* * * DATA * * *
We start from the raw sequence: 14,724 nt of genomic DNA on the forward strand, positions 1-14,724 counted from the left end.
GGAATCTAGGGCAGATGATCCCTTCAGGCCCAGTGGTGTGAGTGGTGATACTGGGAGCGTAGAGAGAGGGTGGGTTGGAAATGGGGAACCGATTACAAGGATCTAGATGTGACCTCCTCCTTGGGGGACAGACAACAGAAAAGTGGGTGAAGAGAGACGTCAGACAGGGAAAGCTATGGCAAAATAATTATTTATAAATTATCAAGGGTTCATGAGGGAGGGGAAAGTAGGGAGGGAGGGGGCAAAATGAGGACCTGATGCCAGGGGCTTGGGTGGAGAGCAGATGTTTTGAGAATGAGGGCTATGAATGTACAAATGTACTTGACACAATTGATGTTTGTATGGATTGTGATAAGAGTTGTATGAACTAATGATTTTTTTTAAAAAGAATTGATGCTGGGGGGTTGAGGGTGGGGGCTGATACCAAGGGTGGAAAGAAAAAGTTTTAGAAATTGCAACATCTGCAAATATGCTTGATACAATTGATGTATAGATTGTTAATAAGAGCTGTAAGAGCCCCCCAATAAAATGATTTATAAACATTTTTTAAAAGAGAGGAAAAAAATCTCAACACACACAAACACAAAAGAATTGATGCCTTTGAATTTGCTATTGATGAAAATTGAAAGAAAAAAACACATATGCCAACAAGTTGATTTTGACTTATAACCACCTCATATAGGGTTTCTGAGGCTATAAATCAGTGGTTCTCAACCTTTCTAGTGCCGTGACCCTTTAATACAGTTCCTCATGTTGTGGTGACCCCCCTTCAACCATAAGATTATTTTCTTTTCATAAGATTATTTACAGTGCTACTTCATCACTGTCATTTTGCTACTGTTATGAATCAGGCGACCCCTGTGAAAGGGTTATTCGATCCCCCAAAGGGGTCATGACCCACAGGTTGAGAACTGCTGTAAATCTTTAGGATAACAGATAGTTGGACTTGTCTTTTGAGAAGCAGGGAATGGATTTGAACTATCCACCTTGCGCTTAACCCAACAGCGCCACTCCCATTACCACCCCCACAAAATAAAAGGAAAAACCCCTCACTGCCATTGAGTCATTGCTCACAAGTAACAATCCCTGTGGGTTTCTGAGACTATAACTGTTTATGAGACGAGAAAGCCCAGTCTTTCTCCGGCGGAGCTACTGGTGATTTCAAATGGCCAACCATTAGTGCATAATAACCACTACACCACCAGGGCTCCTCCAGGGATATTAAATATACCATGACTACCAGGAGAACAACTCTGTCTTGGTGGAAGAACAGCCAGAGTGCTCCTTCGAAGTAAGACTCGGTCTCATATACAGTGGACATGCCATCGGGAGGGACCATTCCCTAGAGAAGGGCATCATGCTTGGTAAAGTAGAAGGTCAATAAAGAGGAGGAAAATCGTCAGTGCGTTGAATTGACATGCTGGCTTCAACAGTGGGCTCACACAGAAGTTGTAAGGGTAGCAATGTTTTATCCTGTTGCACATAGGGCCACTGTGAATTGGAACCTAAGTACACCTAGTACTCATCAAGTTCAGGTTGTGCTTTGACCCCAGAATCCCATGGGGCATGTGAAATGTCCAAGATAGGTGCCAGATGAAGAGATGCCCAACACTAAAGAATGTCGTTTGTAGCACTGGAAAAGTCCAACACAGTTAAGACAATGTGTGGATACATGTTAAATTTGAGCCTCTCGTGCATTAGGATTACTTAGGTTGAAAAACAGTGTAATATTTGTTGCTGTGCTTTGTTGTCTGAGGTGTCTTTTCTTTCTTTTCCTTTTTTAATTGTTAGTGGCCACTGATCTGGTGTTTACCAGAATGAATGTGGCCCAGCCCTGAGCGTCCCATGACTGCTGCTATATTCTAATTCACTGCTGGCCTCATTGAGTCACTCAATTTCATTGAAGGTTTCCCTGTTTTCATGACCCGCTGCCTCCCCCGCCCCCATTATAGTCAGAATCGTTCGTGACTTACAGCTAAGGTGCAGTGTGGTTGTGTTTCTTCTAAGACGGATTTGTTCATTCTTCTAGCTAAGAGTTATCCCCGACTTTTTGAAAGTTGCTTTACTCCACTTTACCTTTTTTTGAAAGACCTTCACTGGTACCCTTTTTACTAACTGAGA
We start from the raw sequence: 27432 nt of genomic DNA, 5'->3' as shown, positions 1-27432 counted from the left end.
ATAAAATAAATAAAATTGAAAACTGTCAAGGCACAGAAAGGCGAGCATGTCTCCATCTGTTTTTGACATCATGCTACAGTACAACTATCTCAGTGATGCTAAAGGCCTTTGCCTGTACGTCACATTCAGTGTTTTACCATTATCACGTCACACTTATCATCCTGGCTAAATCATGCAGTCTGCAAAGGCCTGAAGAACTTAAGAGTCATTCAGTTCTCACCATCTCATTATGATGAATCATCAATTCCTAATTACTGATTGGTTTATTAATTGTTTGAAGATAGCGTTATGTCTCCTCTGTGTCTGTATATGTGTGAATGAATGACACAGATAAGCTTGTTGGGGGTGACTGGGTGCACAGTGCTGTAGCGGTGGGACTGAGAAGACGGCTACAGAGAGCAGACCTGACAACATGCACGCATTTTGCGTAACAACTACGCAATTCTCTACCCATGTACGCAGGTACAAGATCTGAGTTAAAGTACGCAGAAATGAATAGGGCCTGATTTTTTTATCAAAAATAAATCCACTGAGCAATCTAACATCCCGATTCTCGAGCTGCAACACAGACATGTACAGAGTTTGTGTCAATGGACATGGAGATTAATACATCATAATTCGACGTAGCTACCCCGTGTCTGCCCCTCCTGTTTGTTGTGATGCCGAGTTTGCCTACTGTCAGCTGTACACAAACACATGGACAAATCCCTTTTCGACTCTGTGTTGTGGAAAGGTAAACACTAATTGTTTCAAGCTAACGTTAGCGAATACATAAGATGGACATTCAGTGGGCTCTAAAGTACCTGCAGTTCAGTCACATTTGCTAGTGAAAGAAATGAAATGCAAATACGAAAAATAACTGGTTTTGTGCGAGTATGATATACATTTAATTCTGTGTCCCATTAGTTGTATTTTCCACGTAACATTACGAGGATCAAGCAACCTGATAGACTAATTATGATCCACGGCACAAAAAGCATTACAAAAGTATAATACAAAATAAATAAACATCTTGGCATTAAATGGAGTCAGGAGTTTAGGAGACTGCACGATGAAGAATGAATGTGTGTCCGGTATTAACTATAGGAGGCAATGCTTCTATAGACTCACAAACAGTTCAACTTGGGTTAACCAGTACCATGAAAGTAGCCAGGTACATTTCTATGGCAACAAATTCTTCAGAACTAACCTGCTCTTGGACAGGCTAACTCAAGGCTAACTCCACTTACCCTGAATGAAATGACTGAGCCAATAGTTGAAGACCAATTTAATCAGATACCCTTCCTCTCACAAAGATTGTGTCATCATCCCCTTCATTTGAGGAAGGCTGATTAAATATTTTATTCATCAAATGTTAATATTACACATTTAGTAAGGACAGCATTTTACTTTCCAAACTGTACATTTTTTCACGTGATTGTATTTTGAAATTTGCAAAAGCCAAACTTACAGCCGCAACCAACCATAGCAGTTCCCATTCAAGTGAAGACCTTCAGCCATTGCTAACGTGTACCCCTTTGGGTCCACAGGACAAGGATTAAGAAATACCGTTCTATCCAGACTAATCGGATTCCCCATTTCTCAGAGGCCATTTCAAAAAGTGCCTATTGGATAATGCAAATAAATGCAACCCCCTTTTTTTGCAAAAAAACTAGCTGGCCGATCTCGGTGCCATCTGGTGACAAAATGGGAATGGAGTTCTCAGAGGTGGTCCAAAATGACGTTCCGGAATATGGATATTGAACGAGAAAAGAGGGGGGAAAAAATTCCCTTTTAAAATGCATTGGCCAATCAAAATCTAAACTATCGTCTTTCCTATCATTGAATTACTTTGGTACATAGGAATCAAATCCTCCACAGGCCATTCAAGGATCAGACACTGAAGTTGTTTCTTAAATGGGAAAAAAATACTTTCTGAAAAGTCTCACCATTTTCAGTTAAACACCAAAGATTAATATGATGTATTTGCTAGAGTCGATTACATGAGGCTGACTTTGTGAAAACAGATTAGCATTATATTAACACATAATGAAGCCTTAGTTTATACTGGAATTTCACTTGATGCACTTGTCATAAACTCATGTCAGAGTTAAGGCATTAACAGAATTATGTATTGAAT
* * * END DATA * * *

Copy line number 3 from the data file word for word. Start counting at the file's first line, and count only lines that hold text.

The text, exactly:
We start from the raw sequence: 27432 nt of genomic DNA, 5'->3' as shown, positions 1-27432 counted from the left end.